Councilman Antonio Reynoso joined the choir of critics against the affordable housing portion of the mega development in the council’s public hearing on Monday.
Representatives for the team of developers on the project have boasted that the project is leading the way in affordable housing with a proposed 20 percent or 345 units of the 1,723 dwellings put aside for low-income residents.
But Reynoso, referencing former Mayor Michael Bloomberg’s voluntary 80/20 program, in which 20 percent of units in new developments are reserved for affordable housing in return for benefits, told Astoria Cove project representatives, “What you’re doing is not unprecedented in any way, shape or form; 80/20 without subsidies is a joke. That’s the old standard.”
Reynoso also said that the rates for affordable housing units should be adjusted to better fit Astoria residents, which Constantinides has also previously said.
The team of representatives for 2030 Astoria Developers, the group behind the project, couldn’t answer Reynoso’s question about the average income of residents in Community Board 1, who will have preference to the affordable housing units.
“You guys said that you’ve been working with the community for four years, working very closely with the entire community for four years and you can’t tell me how much Astoria residents make in a year,” Reynoso said. “That’s not four years of work.”
Reynoso also asked how the size of the units in the affordable housing sections compare with the size of Astoria families, many of which need two- or three-bedroom apartments. Again, the representatives couldn’t respond.
“When one master-plans the development, especially of this size, one never plans the unit-mix breakdown at this stage,” a representative said at the hearing. “It’s never part of the planning process.”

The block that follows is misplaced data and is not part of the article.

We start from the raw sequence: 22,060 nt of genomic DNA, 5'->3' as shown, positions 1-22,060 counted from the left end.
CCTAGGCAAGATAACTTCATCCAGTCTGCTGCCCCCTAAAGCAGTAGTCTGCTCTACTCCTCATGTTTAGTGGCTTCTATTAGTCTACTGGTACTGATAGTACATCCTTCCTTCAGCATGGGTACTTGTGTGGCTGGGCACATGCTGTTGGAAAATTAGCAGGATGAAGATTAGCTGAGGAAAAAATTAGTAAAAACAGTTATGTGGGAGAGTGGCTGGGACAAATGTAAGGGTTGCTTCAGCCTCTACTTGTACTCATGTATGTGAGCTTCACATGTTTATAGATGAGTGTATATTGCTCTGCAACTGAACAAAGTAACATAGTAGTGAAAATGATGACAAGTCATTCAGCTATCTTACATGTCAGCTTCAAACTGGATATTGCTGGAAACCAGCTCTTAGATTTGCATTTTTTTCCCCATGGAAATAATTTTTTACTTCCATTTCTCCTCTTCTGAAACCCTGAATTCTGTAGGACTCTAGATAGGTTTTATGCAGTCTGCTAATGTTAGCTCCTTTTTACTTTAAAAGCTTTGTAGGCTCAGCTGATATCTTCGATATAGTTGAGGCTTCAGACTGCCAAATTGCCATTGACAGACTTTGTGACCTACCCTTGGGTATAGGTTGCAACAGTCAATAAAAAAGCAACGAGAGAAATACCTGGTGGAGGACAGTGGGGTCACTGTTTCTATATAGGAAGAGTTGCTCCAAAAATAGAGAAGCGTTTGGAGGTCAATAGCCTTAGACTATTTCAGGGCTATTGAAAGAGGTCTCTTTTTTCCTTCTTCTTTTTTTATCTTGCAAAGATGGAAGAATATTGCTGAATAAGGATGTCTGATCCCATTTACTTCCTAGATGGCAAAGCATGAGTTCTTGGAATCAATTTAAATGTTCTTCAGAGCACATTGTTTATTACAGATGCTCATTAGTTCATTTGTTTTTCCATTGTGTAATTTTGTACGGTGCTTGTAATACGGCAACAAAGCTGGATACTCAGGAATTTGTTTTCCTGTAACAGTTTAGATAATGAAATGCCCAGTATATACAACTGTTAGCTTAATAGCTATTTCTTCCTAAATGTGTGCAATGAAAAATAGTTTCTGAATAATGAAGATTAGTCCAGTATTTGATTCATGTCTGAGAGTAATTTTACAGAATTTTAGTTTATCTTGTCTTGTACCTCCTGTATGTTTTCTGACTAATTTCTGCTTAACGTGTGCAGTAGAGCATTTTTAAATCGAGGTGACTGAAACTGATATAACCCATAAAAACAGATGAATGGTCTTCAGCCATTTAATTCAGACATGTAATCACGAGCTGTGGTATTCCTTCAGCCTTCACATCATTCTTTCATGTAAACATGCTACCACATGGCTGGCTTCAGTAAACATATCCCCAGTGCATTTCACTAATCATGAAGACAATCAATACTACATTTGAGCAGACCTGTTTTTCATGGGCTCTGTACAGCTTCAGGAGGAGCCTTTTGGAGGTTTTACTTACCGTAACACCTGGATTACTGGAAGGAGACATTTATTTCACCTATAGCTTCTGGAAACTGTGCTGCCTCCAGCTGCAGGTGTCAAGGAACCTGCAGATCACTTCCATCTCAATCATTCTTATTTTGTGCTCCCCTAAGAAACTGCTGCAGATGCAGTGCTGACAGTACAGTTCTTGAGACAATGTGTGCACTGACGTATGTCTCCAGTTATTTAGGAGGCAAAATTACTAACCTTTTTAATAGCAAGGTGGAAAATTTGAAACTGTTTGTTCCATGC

Reynoso said he will not vote for the project’s current proposal, and said, “There is no chance this is going to move through.”
Numerous affordable housing supporters in the audience waved their hands whenever increasing the ratio of low-income units was mentioned.
Advocates in support of union jobs and residents from other properties of Alma Realty, which is involved in the project, were also at the meeting to speak out against the firm.
Among those speaking in favor of the project was Jack Friedman, the executive director of the Queens Chamber of Commerce.
“The Queens Chamber of Commerce believes this project is and will be a great addition for our borough and for Astoria,” Friedman said. “We wholeheartedly endorse and support the project and the many advantages it will present for the local community for generations to come.”
Despite the level of opposition to the current proposal of the project, the City Planning Commission gave its approval last month. Constantinides has pledged to get more affordable housing before the City Council votes.
“As the process moves toward our November vote, we will work with the developer to provide ample affordable housing, good jobs both during and after the construction process, and dramatically increase public transportation options on and off of the peninsula,” he said.